I also support the Palestinians. When I was in Israel in 2001, I noticed that the Israeli’s controlled the airport and the tourism industry. As much as I loved my guide, he made sure to steer us away from the Palestinian areas (and shops.) He even warned us against going into the Palestinian sections of the old city. (Which we pretty much ignored.)
I felt really safe in Israel, even though I was there just as the Palestinians were seizing the Church of the Nativity in Bethlehem and the tanks were rolling in.
I felt sad though, because it was obvious that the Palestinians were being economically oppressed.
I have never completely wrapped my head around the whole conflict, and I know there is a whole “Big picture” that’s not real clear to me, But these were my observations as a tourist. There is something really special about the place that’s for sure. When we arrived I had to fight an overwhelming urge to drop to my knees and kiss the ground, right there on the tarmac. If I felt like I was “home,” I can see how so many other want to fight for it to be home too.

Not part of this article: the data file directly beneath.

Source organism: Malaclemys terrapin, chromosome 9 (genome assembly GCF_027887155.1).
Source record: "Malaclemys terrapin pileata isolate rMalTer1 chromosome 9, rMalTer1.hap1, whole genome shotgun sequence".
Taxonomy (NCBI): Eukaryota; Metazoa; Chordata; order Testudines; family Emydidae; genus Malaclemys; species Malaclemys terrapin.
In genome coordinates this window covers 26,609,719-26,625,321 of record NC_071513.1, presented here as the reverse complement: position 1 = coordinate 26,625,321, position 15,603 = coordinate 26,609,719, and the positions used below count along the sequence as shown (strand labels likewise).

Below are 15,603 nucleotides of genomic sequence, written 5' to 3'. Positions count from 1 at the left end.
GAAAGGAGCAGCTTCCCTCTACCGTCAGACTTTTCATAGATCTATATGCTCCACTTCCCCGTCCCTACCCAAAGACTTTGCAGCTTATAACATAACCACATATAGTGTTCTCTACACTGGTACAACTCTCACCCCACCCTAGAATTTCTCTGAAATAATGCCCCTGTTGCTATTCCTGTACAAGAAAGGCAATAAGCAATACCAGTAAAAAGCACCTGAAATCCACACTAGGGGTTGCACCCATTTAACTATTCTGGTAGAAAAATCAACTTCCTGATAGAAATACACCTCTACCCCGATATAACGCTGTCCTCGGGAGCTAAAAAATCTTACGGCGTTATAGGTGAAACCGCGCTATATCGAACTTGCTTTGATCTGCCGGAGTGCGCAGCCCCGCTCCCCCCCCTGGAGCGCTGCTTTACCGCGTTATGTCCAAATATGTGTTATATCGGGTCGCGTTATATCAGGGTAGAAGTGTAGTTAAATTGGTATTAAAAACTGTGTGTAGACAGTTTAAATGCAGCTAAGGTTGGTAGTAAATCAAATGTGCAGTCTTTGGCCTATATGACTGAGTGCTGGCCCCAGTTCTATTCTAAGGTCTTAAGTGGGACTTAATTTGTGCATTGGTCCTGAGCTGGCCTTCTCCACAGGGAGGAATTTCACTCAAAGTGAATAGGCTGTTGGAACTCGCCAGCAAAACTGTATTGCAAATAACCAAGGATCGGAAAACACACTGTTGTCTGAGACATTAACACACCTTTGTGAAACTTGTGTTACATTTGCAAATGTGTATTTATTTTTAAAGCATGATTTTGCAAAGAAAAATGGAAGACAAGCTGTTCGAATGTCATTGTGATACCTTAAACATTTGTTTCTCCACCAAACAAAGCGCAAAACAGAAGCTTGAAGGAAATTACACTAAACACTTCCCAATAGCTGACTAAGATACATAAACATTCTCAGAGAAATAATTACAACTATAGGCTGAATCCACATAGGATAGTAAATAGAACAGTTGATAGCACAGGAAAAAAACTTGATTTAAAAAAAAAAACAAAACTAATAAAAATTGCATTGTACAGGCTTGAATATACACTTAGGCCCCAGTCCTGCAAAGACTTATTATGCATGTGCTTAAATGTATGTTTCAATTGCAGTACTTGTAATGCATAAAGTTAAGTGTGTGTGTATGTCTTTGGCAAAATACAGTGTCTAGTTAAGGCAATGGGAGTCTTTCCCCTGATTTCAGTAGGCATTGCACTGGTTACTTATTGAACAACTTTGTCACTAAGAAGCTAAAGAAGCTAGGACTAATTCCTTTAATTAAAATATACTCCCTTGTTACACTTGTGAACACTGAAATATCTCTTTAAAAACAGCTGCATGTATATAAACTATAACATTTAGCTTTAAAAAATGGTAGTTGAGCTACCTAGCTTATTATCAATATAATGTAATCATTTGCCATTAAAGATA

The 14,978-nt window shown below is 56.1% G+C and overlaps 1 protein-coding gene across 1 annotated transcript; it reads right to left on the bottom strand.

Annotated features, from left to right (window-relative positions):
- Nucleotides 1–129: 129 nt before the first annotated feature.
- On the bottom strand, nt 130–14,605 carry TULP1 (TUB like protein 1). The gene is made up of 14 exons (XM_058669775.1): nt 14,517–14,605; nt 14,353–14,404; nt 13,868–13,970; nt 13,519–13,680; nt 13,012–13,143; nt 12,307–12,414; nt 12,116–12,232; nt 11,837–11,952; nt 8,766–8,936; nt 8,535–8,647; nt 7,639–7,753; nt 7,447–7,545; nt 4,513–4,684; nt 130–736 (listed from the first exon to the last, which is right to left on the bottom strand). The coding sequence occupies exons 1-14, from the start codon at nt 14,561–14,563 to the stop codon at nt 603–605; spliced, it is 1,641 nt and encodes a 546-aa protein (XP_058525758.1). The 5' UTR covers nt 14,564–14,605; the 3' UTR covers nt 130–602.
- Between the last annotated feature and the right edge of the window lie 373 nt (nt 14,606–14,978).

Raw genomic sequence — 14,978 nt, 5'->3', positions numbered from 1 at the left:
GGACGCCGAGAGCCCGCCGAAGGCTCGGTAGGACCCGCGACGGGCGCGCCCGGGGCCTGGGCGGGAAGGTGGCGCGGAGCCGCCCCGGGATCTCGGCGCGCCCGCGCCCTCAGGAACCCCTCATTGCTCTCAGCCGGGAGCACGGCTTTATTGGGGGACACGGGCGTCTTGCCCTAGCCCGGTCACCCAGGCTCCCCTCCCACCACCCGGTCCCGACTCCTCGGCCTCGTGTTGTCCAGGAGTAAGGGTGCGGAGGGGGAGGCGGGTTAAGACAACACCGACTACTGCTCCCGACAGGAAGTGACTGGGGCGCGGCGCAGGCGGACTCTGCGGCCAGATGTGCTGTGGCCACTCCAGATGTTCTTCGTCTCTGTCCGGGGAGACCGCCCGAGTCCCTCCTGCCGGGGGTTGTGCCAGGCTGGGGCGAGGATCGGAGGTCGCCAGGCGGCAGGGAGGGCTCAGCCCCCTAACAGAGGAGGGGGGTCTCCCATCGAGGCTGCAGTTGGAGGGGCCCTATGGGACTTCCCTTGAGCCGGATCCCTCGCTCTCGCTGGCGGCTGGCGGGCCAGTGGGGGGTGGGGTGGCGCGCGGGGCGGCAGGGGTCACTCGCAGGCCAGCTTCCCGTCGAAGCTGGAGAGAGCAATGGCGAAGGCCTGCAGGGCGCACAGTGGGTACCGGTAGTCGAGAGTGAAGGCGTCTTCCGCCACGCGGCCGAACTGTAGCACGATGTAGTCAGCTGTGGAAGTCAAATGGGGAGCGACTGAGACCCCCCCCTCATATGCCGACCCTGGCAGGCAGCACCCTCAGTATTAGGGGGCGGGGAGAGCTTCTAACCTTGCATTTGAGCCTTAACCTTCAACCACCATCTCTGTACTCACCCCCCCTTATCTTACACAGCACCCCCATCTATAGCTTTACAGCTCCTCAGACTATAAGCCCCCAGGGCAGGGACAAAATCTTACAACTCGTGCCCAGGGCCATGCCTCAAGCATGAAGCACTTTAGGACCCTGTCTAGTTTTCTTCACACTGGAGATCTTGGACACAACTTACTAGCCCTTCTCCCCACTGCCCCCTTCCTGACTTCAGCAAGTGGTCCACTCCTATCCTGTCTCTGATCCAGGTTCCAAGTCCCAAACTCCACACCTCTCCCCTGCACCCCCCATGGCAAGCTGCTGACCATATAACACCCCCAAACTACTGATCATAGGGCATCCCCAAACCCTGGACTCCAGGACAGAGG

I just went back and read your question. I had the Holocaust discussion with our guide when I was there. I was in tears at the Holocaust museum and we had a long talk.. I brought up that very question and it was like he had never even thought of it before. I would recant our conversation, but it would get into a religious discussion and I don’t want to go there. In summary, we left the conversation thinking that the nation of Israel might be the only good thing that came out of the Holocaust, since it came at a time when they had the compassion of the entire world.

jackm's avatar

In my mind, if Palestine stopped attacking, so would Israel, but if Israel stopped attacking Palestine wouldn’t. This is why I side with Israel.

this is just what I think, most likely influenced by media and such, don’t really have an basis for it.

drdoombot's avatar